I'm a beginning player living in Northern New Mexico
Thanks for all the warm greetings and offers of assistance! I do now have some questions, plenty, and I would love some advice.
With the Pigeon River dulcimer, I removed the old corroded steel strings that were on there and gave it a wipe-down in anticipation of the arrival of its new strings. Seems like it's been sitting unplayed for awhile. In the process I discovered that the bridge has got a chip in it. Is this something I should be concerned about? Should I replace it? It seems it was doing a fine job if its only role is to guide and elevate the string. Also, do you have any advice on geared tuner maintenance? Should I oil them or not? If so, with what? I would also love to reach out to Mr. Lazenby to find out who the maker was, and what kind of wood it is. What is the easiest way to do this? I was thinking it was cherry, but seeing it next to the walnut laminate dulcimer that arrived yesterday, I'm thinking it might be walnut instead. It has a very nice deep tone from what I can tell with the old sprung strings.
My third thrift store find arrived yesterday, a Galax style walnut laminate church dulcimer that was sold by Bill and Jewel Magee in Stone Mountain GA back in around 1982 based on the receipt form I found in the case. It's unclear whether it was sold by them as a kit or finished instrument. Sadly, it has suffered some water damage that appears to be mainly cosmetic and limited to the back except for an area of separation where the top meets the side on one side of the instrument. I'm wondering if this is a repair I should attempt myself with some glue, toothpicks and clamps. On the other hand, it does not appear to affect the tone, which sounds like the Pigeon River took a course of testosterone treatments. I'm wary of addressing the issues with the back at all since it is a laminate, not solid wood. Otherwise I would give it a light sanding and a new finish (no idea what kind of finish to use). I see it as a workhorse as opposed to the Pigeon River thoroughbred so I'm really just concerned with functionality. I have all six strings tuned to D right now. Any thoughts on other tunings for this monster would be appreciated. Finally, I have gained a new appreciation of my original old dulcimer and its high sweet tone compared to the other two. While three seems like a crazy number of instruments for a newbie, I love the variety in the voices. But I am still a long way from being a master of the wooden peg tuners. I like the suggestion of the peg dope, but I'm also considering replacing them. Based on the unique shape of the tuning head, it doesn't seem that geared tuners would work as a replacement. I'm wondering if friction tuners would be much better than the pegs? I love its unique very handmade look to the top and sides which appear to be solid cherry, but I always though less of it because the back is a funky plywood. Now that I've seen the water damage to the Galax, I'm wondering if the back might be a more modern replacement for an original cracked or otherwise damaged back? It does have a well-aged look to it. Any opinions as to possible age and origins out there?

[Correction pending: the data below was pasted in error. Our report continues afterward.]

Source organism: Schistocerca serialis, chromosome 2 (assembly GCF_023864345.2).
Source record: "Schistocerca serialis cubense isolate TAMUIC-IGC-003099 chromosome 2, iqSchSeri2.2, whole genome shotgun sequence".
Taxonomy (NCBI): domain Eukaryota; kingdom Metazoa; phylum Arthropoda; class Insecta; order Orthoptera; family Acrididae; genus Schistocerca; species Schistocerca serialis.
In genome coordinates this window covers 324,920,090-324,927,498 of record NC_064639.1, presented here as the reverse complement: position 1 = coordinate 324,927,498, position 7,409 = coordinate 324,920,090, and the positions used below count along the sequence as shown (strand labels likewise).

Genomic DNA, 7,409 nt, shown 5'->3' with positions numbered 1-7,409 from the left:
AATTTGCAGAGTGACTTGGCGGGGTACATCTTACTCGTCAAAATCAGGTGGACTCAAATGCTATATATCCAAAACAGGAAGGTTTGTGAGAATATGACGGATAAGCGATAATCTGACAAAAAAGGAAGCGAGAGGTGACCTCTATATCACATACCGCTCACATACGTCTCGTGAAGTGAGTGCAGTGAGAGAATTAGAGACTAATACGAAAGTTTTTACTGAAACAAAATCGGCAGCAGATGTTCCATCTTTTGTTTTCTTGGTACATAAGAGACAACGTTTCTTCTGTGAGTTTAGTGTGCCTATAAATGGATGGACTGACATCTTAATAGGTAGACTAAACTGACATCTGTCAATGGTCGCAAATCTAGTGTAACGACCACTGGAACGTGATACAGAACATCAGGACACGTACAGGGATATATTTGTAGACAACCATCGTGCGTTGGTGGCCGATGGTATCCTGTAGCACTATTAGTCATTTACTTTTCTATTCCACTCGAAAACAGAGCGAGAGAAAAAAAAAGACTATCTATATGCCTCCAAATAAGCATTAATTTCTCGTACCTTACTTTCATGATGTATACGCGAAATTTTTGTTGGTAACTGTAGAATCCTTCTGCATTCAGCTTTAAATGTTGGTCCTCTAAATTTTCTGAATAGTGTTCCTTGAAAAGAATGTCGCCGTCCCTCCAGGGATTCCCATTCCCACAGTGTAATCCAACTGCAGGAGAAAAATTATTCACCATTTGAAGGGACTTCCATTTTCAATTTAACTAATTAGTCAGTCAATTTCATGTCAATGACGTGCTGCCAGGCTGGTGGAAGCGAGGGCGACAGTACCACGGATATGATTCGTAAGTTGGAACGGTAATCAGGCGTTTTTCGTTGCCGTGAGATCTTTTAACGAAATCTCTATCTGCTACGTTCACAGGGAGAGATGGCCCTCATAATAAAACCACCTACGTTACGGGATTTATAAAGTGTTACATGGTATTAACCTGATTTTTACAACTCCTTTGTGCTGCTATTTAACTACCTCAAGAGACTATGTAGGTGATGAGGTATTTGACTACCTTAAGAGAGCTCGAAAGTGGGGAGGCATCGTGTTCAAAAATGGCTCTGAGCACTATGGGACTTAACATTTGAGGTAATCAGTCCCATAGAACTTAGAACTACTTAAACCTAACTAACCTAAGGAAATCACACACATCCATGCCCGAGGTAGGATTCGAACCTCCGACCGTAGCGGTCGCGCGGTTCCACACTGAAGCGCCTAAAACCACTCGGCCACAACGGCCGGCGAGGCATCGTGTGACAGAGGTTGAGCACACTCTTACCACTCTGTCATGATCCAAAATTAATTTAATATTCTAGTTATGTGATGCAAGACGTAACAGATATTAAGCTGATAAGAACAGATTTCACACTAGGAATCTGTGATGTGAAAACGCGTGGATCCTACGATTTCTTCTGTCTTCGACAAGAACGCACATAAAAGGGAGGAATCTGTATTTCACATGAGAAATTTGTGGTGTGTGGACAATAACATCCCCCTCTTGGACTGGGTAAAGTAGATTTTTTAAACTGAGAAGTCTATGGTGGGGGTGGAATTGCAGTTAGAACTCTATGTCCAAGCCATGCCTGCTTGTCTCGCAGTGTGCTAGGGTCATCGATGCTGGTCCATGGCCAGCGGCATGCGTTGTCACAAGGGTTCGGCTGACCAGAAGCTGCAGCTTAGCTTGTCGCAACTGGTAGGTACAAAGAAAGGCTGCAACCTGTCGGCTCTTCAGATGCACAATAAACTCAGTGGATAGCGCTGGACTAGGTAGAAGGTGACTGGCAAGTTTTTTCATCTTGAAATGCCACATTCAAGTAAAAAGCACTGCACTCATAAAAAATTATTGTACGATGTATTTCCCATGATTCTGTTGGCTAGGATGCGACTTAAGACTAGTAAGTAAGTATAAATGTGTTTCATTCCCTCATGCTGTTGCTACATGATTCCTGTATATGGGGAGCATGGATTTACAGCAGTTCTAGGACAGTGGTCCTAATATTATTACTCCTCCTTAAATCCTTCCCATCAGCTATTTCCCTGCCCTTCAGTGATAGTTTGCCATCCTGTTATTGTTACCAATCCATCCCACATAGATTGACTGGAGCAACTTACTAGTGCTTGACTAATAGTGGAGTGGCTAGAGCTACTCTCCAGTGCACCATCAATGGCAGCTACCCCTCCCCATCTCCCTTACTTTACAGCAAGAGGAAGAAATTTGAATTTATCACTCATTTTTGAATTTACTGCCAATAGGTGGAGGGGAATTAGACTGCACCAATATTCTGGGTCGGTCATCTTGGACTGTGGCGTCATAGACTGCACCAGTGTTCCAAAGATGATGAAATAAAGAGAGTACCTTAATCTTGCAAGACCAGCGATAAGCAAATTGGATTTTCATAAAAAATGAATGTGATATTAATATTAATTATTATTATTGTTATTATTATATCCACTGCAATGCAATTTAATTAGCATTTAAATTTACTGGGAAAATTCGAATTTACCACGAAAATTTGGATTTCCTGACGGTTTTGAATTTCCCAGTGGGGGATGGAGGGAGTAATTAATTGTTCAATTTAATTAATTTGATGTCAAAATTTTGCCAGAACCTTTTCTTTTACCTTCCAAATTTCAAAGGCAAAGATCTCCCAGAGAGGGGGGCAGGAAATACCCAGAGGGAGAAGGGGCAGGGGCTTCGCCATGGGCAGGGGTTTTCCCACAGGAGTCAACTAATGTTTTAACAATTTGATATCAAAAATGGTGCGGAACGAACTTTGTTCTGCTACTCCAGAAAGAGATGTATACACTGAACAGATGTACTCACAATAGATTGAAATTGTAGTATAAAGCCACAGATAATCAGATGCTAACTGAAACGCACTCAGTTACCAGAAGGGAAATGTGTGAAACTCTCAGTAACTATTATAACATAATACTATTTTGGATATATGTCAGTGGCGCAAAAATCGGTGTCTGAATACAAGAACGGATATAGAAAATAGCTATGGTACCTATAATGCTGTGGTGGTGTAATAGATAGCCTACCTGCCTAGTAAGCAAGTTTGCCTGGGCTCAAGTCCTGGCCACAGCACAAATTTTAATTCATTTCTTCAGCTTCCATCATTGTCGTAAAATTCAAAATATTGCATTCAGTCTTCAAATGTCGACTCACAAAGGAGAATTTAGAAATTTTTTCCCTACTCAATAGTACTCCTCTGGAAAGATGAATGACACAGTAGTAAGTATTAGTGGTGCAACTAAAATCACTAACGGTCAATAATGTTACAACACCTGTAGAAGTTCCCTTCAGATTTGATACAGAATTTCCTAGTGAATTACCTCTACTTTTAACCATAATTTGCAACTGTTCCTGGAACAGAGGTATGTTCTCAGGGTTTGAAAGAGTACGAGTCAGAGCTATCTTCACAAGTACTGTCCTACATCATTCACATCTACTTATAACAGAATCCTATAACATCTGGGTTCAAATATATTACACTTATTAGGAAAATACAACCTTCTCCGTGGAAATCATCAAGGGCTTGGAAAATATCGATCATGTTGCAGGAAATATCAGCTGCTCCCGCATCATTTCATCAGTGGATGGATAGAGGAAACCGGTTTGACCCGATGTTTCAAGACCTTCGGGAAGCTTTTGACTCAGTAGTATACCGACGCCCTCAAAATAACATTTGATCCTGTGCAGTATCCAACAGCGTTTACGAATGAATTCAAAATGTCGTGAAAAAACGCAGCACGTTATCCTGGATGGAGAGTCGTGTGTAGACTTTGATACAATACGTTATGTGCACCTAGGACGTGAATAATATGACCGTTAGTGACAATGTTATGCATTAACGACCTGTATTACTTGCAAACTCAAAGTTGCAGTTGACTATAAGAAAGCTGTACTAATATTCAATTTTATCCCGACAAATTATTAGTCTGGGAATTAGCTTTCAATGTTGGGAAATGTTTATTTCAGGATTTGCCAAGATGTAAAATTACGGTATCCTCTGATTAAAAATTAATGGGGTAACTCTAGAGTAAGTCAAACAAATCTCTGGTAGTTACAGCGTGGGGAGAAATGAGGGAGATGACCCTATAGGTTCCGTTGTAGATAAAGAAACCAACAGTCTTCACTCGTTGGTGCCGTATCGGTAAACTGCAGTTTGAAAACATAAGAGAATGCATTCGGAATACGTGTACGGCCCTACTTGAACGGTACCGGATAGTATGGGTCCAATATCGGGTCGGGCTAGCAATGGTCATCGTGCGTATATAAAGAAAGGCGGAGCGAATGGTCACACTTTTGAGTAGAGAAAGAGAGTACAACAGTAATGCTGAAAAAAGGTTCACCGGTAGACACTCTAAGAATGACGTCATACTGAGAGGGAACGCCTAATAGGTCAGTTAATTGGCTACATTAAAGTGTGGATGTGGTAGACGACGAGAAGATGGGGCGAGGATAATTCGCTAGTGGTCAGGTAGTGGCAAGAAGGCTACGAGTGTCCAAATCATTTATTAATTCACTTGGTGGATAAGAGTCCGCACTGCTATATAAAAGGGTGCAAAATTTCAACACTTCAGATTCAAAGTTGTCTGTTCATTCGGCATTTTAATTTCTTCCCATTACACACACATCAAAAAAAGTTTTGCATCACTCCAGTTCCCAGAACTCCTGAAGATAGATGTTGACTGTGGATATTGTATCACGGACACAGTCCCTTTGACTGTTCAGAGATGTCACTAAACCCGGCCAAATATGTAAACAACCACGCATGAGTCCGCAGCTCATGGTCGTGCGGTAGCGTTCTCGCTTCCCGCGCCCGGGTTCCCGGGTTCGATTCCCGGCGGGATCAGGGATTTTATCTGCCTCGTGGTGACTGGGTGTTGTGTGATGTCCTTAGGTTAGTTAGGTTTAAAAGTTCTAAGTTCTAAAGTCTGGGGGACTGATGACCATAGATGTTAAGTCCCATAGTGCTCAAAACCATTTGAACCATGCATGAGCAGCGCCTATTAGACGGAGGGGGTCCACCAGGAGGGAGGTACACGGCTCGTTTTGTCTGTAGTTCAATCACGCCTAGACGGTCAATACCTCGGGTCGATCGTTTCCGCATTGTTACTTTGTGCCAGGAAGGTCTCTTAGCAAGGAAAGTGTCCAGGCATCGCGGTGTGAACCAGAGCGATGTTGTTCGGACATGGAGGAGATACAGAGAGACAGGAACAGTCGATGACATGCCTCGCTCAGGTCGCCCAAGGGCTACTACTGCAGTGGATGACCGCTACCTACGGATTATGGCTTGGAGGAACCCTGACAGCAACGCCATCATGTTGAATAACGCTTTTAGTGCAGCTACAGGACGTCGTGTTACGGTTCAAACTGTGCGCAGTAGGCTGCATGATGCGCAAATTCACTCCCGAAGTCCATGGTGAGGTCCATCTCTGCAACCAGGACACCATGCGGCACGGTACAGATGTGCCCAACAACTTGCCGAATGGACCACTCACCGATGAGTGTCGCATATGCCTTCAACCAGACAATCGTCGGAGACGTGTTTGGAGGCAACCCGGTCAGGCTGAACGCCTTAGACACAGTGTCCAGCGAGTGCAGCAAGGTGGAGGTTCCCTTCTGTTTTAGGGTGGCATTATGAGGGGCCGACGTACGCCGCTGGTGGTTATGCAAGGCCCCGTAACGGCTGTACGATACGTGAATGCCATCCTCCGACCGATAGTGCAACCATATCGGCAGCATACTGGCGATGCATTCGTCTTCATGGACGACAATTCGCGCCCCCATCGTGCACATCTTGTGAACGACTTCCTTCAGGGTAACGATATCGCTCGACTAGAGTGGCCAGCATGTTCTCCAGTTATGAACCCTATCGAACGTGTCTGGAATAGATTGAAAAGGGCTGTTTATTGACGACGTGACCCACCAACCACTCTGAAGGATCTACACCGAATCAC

Hi Jan, and welcome to the wonderful world of the Friends of the Mountain Dulcimer. It's a good place to come, spend some time, learn about the dulcimer, and to meet some good people.
Welcome Jangil to Friends of the Mountain Dulcimer. Glad you joined. You have a couple of nice looking dulcimers there. This is a great community with lots of experience and knowledge represented here. Fell free to ask questions and to join in the discussions. Best wishes on your dulcimer journey.
Hey Jim! I'm glad I found you all too! I've already learned a lot. I stumbled across your website searching for more info about a dulcimer I just won at auction from goodwill.com that came from Pigeon River String Instruments, although I'm unclear about whether it was made by the Lazenbys. It has their printed company label inside and says: "handmade in the Smokies" but there is no label with a date or such. I guess there was a thread about another Lazenby dulcimer just the other day - what a great coincidence.
I've been plinking away on occasion on a dulcimer I picked up at the Goodwill a few years back for $15. I've yet to master its wooden tuning pegs, so this has not been as gratifying as I'd like. I started looking around for another dulcimer with geared tuners online, and got a little shell-shocked by the price tags, so I thought I'd try the Goodwill again. I had already put a bid on a Galax style "church" dulcimer when I saw this beauty. I put in a maximum bid and kept my fingers crossed. I ended up with the winning bids on both, so now I'm the proud owner of three dulcimers for less than the cost of one elsewhere. The Galax style is supposed to arrive today. I've attached a photo of two of the three thrifted beauties - my original, unmarked on the right, the new Pigeon River on the left. Any further information about either would be helpful. Two invaluable things I've already learned are about the peg treatment and that I've had my original dulcimer strung backwards! I had already ordered a set of strings from Folkcraft for the Pigeon River dulcimer before I read your advice on choosing strings. I went with a set with .011" .011" .013" .024" RW, and I hope that the strings are long enough. I look forward to using your stringing tutorial when the new strings come.I love the very different tones of each, although I really need to get them both restrung to appreciate them fully. I know that the 6-string Galax with bring a whole different tone to the mix. Now I really have to get serious about my playing to justify this bounty!
Welcome to FOTMD, Jangil. It is good to have you aboard. I look forward to your participation in these discussions. Let us know if you have any questions.
"The dulcimer sings a sweet song."
Hey Jan, welcome aboard. Glad ya found us.